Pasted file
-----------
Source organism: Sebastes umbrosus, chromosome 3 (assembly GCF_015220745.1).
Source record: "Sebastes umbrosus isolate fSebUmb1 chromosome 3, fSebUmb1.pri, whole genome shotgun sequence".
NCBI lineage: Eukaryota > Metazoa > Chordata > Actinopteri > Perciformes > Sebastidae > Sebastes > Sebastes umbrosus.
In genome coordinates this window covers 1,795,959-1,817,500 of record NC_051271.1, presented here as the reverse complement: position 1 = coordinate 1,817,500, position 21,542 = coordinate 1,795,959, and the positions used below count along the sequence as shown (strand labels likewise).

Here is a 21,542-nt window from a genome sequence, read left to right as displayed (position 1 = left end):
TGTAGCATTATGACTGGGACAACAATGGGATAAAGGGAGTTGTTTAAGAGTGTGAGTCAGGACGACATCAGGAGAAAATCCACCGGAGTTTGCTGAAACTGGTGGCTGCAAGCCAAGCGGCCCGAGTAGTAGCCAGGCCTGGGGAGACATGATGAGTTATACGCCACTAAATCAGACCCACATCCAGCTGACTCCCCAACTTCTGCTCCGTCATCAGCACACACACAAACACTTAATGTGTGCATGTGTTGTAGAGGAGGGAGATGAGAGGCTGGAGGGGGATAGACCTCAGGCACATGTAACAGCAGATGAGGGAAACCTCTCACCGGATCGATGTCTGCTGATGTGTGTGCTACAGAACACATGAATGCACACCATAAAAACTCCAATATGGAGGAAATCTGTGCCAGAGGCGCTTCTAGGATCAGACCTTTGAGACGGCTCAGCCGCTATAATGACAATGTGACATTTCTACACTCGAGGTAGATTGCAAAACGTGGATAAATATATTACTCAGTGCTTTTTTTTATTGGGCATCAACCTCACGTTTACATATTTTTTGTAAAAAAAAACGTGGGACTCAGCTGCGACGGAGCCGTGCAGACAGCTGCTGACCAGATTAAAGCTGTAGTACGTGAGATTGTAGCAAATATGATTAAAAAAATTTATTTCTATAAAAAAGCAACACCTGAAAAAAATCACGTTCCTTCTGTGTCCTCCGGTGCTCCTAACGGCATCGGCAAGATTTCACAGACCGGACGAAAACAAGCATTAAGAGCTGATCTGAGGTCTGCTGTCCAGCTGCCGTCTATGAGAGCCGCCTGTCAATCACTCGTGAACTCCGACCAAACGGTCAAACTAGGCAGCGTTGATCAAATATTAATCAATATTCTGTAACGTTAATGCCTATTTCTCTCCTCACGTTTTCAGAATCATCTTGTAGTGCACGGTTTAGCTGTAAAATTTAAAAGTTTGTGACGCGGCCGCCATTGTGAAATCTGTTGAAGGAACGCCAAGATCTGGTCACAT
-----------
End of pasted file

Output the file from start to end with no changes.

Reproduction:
Source organism: Sebastes umbrosus, chromosome 3 (assembly GCF_015220745.1).
Source record: "Sebastes umbrosus isolate fSebUmb1 chromosome 3, fSebUmb1.pri, whole genome shotgun sequence".
NCBI lineage: Eukaryota > Metazoa > Chordata > Actinopteri > Perciformes > Sebastidae > Sebastes > Sebastes umbrosus.
In genome coordinates this window covers 1,795,959-1,817,500 of record NC_051271.1, presented here as the reverse complement: position 1 = coordinate 1,817,500, position 21,542 = coordinate 1,795,959, and the positions used below count along the sequence as shown (strand labels likewise).

Here is a 21,542-nt window from a genome sequence, read left to right as displayed (position 1 = left end):
TGTAGCATTATGACTGGGACAACAATGGGATAAAGGGAGTTGTTTAAGAGTGTGAGTCAGGACGACATCAGGAGAAAATCCACCGGAGTTTGCTGAAACTGGTGGCTGCAAGCCAAGCGGCCCGAGTAGTAGCCAGGCCTGGGGAGACATGATGAGTTATACGCCACTAAATCAGACCCACATCCAGCTGACTCCCCAACTTCTGCTCCGTCATCAGCACACACACAAACACTTAATGTGTGCATGTGTTGTAGAGGAGGGAGATGAGAGGCTGGAGGGGGATAGACCTCAGGCACATGTAACAGCAGATGAGGGAAACCTCTCACCGGATCGATGTCTGCTGATGTGTGTGCTACAGAACACATGAATGCACACCATAAAAACTCCAATATGGAGGAAATCTGTGCCAGAGGCGCTTCTAGGATCAGACCTTTGAGACGGCTCAGCCGCTATAATGACAATGTGACATTTCTACACTCGAGGTAGATTGCAAAACGTGGATAAATATATTACTCAGTGCTTTTTTTTATTGGGCATCAACCTCACGTTTACATATTTTTTGTAAAAAAAAACGTGGGACTCAGCTGCGACGGAGCCGTGCAGACAGCTGCTGACCAGATTAAAGCTGTAGTACGTGAGATTGTAGCAAATATGATTAAAAAAATTTATTTCTATAAAAAAGCAACACCTGAAAAAAATCACGTTCCTTCTGTGTCCTCCGGTGCTCCTAACGGCATCGGCAAGATTTCACAGACCGGACGAAAACAAGCATTAAGAGCTGATCTGAGGTCTGCTGTCCAGCTGCCGTCTATGAGAGCCGCCTGTCAATCACTCGTGAACTCCGACCAAACGGTCAAACTAGGCAGCGTTGATCAAATATTAATCAATATTCTGTAACGTTAATGCCTATTTCTCTCCTCACGTTTTCAGAATCATCTTGTAGTGCACGGTTTAGCTGTAAAATTTAAAAGTTTGTGACGCGGCCGCCATTGTGAAATCTGTTGAAGGAACGCCAAGATCTGGTCACAT